PHOTO FINISH IN NIZHNII NOVGOROD
Less than 1 percent of the total vote separates the two candidates in Nizhnii Novgorod's 29 September mayoral elections, RFE/RL's Nizhnii Novgorod correspondent reported the next day. According to the correspondent, State Duma Deputy Vadim Bulavinov won the most votes in three of the city's districts, while incumbent Mayor Yurii Lebedev also won in three districts, and the choice "against all candidates" won in two districts with 29.5 percent of the total vote. At one point, when Bulavinov and Lebedev each had about 35 percent, Bulavinov asked a local court to stop the count (see "RFE/RL Newsline," 30 September 2002), but he subsequently withdrew that appeal and the counting resumed. According to Interfax, with all the votes counted, election officials estimated that Bulavinov garnered 35.75 percent of the votes compared with 34.93 percent for Lebedev. Anatolii Kozeradskii, chief federal inspector for Nizhnii Novgorod Oblast, said officials have seven days to tally the final results according to the law, but it is possible the name of the next mayor might be announced this week, ntvru.com reported. JAC

IS RUSSIA BEING LEFT BEHIND IN ECONOMIC GLOBALIZATION?
Speaking at a trade forum in Helsinki on 30 September, Sergei Aleksashenko, deputy general director of Interros and former deputy chairman of the Central Bank, observed that Russia is being left on the sidelines in the process of economic globalization, RosBalt reported. Asked how he evaluates the current cohort of members of the national political elite from St. Petersburg, Aleksashenko said that, unfortunately, Russia's political elite has little competence with regard to the most important questions -- such as globalization -- which, he said, are simply not discussed among the elite. JAC

FEDERAL PROSECUTOR TARGETS DEPUTY GOVERNOR IN KUBAN REGION
The Prosecutor-General's Office has filed a request for the dismissal of Krasnodar Krai Deputy Governor Leonid Baklitskii, "Novaya gazeta," no. 71 reported. According to accounts in the central press, Baklitskii has violated a number of laws and presidential decrees and has actively lobbied the commercial interests of third parties. The Prosecutor-General's Office believes that Baklitskii might also be guilty of misappropriating state property and budgetary funds, according to the weekly. JAC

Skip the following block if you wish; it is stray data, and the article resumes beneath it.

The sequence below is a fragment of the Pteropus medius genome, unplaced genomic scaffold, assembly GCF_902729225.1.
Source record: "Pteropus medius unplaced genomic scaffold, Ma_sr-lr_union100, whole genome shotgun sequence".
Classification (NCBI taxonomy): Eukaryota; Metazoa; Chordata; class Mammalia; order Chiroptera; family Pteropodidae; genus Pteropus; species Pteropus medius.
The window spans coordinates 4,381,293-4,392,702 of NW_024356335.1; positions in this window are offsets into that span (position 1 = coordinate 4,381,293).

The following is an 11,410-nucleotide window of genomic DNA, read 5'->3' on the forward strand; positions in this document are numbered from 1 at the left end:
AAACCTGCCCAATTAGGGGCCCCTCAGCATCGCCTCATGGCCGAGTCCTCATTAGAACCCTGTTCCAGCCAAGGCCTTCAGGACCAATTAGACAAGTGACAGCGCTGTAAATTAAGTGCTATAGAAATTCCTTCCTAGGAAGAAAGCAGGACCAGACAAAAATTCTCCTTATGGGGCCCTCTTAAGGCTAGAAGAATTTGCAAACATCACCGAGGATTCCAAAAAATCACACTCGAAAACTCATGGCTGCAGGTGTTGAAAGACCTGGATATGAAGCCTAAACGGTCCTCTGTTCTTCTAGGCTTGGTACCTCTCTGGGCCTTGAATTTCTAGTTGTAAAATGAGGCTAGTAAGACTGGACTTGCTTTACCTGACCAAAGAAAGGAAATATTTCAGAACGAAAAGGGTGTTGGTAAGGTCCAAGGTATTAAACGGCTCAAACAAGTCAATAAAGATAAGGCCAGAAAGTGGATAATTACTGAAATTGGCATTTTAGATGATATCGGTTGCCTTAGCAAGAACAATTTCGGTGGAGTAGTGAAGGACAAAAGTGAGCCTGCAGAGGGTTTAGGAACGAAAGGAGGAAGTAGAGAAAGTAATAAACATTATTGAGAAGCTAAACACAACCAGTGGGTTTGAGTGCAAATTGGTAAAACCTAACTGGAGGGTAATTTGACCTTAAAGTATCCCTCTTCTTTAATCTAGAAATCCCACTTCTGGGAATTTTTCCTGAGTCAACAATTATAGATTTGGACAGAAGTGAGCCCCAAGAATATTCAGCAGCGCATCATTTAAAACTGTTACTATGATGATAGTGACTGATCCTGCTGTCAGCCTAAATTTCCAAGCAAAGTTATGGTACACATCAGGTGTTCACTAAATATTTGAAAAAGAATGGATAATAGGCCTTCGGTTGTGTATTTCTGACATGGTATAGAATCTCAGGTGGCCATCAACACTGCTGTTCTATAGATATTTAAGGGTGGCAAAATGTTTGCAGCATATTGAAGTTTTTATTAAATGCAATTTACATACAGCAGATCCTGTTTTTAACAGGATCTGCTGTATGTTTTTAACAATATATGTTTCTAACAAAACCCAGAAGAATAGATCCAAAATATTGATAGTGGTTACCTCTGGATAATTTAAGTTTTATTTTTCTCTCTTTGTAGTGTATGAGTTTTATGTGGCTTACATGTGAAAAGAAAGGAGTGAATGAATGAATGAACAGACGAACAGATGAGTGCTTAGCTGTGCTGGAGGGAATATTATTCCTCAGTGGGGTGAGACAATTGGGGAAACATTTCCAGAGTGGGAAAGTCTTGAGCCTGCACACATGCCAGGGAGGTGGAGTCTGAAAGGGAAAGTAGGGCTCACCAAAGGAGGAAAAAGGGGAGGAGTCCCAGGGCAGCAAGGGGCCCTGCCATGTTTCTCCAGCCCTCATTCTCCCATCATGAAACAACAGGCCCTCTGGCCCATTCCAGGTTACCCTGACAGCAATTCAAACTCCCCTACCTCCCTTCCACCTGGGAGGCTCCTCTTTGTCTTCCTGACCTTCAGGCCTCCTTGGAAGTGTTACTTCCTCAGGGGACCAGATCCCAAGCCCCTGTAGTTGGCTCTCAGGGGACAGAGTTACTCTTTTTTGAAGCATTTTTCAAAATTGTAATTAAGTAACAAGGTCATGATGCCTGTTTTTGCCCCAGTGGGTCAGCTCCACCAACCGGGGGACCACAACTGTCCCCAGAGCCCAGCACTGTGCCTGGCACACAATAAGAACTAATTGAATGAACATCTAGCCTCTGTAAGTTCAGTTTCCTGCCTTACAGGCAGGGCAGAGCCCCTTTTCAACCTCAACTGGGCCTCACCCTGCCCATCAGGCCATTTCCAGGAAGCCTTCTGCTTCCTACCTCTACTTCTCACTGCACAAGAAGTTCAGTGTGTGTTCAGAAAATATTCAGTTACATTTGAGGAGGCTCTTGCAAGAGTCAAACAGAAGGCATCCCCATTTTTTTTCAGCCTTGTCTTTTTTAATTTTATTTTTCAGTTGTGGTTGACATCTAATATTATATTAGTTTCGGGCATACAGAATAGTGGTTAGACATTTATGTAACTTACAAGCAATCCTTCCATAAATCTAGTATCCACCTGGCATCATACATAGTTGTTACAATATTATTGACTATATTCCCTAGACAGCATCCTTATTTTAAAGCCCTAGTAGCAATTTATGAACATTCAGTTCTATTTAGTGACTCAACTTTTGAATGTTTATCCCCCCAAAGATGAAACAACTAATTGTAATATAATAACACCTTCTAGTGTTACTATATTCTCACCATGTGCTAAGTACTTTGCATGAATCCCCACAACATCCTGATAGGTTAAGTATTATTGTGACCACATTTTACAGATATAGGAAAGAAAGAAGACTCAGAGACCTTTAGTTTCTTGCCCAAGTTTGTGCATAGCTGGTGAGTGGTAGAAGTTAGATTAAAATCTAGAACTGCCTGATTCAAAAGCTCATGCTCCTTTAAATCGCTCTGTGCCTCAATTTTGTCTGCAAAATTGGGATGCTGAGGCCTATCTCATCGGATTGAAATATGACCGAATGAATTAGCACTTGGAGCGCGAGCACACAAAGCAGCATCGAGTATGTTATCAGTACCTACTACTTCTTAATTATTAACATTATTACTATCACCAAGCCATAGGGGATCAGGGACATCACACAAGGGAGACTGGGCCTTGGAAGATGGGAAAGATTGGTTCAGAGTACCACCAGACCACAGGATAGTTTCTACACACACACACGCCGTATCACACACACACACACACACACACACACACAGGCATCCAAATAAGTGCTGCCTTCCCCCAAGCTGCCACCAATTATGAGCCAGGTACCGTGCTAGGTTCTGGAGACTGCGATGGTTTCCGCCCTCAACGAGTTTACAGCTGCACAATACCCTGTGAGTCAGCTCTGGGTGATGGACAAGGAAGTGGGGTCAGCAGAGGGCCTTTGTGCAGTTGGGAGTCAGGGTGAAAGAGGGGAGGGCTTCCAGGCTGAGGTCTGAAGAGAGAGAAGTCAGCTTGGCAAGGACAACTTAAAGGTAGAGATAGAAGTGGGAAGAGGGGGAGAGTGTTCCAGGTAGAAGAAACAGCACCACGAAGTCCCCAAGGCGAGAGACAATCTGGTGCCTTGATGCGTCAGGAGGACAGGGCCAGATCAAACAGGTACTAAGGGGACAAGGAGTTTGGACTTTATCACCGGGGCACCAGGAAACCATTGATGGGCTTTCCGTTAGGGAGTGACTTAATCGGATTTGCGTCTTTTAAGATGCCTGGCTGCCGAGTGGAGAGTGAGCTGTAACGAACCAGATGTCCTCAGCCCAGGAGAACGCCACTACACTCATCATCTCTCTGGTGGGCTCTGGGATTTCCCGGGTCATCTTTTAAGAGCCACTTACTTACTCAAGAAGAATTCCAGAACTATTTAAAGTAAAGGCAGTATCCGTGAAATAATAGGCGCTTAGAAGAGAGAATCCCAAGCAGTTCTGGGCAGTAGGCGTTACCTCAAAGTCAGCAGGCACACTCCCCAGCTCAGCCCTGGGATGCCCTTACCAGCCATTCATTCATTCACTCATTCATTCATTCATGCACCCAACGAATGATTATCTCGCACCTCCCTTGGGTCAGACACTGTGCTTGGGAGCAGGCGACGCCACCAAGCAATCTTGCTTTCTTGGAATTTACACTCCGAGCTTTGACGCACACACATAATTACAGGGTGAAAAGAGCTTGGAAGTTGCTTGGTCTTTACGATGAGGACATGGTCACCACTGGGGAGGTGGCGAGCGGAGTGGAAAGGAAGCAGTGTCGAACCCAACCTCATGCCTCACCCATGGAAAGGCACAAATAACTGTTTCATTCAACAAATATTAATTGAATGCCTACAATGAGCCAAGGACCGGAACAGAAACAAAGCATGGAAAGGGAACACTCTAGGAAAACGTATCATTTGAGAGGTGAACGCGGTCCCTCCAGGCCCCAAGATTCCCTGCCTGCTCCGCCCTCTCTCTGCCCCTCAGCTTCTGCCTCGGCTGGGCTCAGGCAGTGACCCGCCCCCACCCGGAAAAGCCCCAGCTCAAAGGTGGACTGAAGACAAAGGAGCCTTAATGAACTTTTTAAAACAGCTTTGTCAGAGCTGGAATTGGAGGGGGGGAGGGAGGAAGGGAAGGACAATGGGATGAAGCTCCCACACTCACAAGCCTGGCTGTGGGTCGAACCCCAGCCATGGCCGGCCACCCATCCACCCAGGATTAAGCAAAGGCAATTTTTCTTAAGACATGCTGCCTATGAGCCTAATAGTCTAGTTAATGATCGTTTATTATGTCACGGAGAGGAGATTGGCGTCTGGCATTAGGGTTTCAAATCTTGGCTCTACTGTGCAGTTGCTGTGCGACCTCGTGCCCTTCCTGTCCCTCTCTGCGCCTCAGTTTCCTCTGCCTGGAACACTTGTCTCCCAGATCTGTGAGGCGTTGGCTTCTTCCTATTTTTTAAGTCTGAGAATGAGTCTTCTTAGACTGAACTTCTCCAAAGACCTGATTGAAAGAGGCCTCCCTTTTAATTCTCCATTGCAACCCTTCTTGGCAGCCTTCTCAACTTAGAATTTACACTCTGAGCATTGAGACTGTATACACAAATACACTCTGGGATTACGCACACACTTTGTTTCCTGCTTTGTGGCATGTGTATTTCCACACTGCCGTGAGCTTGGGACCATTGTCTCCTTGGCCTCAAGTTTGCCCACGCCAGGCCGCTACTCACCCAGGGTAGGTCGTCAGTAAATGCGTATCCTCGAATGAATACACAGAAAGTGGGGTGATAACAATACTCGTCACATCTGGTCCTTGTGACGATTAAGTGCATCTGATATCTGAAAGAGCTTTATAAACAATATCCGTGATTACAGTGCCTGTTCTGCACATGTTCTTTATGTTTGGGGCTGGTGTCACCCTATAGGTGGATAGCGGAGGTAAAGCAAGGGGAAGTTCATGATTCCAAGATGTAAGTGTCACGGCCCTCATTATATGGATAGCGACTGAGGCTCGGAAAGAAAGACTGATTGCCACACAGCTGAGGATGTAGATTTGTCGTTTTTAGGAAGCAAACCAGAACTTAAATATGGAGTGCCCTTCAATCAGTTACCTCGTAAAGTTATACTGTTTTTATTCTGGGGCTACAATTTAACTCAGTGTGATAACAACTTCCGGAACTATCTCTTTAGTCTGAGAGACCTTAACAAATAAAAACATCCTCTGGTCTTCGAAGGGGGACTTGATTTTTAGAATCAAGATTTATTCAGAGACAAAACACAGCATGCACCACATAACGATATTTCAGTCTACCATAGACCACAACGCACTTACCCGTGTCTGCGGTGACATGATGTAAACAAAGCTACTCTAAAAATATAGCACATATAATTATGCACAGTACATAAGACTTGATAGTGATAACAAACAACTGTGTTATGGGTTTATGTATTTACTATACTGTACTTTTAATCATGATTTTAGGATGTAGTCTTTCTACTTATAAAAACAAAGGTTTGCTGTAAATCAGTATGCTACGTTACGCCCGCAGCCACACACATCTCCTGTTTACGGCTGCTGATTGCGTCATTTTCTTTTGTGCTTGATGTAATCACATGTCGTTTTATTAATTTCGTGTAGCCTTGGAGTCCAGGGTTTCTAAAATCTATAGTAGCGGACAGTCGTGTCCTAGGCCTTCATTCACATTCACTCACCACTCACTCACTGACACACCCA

ALMOST THREE YEARS LATER, SUPREME COURT DECLARES SHUTOV ARREST ILLEGAL
The Supreme Court ruled on 30 September that the 1999 arrest of St. Petersburg legislator Yurii Shutov was illegal, RFE/RL's St. Petersburg correspondent reported. Shutov has been in prison since the spring of 1999, when he was arrested on suspicion of organizing a criminal group to commit a series of contract murders. In November 1999, Shutov was freed on bail but immediately arrested again. That arrest triggered condemnation from the presidium of the Council of Judges (see "RFE/RL Newsline," 17 November and 17 December 1999). Shutov's lawyer told RFE/RL that the latest decision does not mean that Shutov will be immediately released, but it does provide a basis for stepping up the struggle to free him. JAC

LENINGRAD PROSECUTOR HANDS OVER INVESTIGATION OF MASS GRAVE TO MILITARY COLLEAGUE
The Leningrad Oblast prosecutor's office will not investigate the possible mass grave of Stalin-era terror victims recently discovered near the oblast town of Toksovo (see "RFE/RL Newsline," 20 September 2002), Interfax-Northwest reported on 30 September. According to Irina Flige, an official with the human rights group Memorial, the grave -- which might contain as many as 32,000 bodies -- was discovered in the jurisdiction of the department of the prosecutor for the Leningrad Military District. Flige told the agency that she does not rule out the possibility that the military prosecutor will also refuse to undertake an investigation. She recalled a similar case in July 2001 when Memorial found a mass grave in the Kovalevskii District, and the prosecutor's office declined to investigate. The body of poet Nikolai Gumilev is thought to be buried at the Kovalevskii site, and that of philosopher Pavel Florenskii might be buried at Toksovo. JAC

PUTIN YOUTH MOVEMENT TURNS FROM PORNOGRAPHY TO ARMY SERVICE
The pro-Kremlin youth organization Walking Together will hold a rally on 1 October in central Moscow near the building housing the armed forces' General Staff with the aim of encouraging young men to serve in the Russian Army, RosBalt reported on 30 September. The military's fall conscription campaign began on 1 October and, according to ITAR-TASS, 170,280 young men will be enlisted before the end of the year. According to the group's press release, many young men consider serving in the army "stupid" and "dangerous," and an underground industry exists to help them avoid the draft. Walking Together is also engaged in a campaign against what it called the pornographic works of novelists Vladimir Sorokin (see "RFE/RL Newsline," 20 August 2002) and Kirill Vorobev. Meanwhile, the SPS organized rallies on 28 September in 40 Russian cities, including Moscow, to call for the acceleration of military reform, ntvru.com reported. JAC